The Texas Senate just approved a bill, barring health officials from following Governor Perry's order, to make the HPV vaccine a requirement.
East Texas Senator Kevin Eltife has been an outspoken critic against the mandate. "I think the issue really is that an executive order is for emergencies and I don't think anybody in the legislature believes the HPV is an emergency. It should go through the legislative process. We should have public hearings parents, doctors, everybody should have input. Then we can make a decision."
If the bill is approved by the House, it would make the vaccine voluntary for parents to choose if their daughter should have it.
East Texas parents and doctors explain what this decision means for them:
Amy Isaksen-Fudge said she knows first hand about HPV. She said she's had cervical cancer at age 19.
"I was in the hospital it went to stage-three. So, I didn't know if I would ever be able to have children, " said Isaksen-Fudge, "if I had had the virus that vaccine I might not have had it. I don't know if I would have done it myself at that age"
She's not alone.
Michael Haney, another East Texas parent who agrees the HPV vaccine should be optional said, "I don't think it should be mandated. Everything is mandated around here. That's what I'm against. I think any good parent will have a good doctor and is going to take care of your child."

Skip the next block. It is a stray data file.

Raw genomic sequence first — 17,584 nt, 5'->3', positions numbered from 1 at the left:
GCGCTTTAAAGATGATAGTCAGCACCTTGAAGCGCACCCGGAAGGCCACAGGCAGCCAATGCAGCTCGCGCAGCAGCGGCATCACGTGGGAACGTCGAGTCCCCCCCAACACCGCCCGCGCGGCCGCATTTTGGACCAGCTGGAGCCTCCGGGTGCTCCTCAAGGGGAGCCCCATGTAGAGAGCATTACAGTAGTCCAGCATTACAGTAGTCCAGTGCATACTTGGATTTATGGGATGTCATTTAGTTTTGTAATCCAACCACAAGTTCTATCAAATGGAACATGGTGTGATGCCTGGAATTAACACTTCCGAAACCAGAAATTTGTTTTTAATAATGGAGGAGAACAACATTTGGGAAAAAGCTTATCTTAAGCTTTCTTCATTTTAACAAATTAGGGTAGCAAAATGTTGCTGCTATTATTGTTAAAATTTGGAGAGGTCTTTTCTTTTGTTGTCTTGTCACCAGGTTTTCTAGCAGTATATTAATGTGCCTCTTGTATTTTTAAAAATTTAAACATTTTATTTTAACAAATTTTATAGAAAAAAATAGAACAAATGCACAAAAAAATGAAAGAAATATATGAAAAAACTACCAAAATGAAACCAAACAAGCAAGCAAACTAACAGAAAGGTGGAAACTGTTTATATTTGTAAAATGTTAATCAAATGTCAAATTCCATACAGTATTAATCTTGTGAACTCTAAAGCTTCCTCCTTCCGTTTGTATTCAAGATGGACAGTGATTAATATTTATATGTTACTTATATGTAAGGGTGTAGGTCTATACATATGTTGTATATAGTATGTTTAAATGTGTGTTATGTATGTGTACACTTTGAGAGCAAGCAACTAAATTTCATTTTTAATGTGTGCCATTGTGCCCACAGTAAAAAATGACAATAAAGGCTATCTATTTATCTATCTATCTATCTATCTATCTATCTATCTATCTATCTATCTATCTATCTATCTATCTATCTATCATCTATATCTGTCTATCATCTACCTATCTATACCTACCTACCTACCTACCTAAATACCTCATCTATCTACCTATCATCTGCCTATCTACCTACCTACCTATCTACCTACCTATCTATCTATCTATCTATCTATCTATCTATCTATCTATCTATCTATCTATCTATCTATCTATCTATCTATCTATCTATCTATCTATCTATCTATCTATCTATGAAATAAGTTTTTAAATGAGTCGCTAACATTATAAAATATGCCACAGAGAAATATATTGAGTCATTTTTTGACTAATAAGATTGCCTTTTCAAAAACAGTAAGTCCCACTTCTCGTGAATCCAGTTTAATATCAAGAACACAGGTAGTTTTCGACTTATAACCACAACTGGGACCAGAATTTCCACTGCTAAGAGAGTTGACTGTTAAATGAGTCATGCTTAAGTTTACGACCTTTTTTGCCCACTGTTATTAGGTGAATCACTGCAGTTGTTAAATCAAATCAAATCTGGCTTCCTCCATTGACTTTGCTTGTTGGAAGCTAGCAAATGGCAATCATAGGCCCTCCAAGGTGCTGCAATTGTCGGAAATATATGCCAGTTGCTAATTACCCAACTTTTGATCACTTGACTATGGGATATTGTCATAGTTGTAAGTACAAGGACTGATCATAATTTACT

Dr. James Muse of Tyler OB/GYN said, "Even if it's not mandated it is important. Almost any gynecologist, pediatrician, and family practitioner is going to strongly recommend that parents look at this for their children," said Muse.
He suggests the vaccine for all females between the ages of nine and twenty six. "The sooner they get vaccinated the more likely they are to be protected against this in the future. This is as important as the polio vaccine and any other vaccine we have seen through the years. If given properly will eradicate this disease in the future."
For Amy, a vaccine would have probably been enough.
"Prepare yourself, equip yourself, know the facts and be able to have a conversation with your kids about it both female and male," said Isaksen-Fudge
Next, the Senate and the House must agree on a version of the bill to send to Governor Perry who is expected to veto it. It will then take a two thirds majority of the legislature to override the veto.
Danielle Capper, Reporting. email@example.com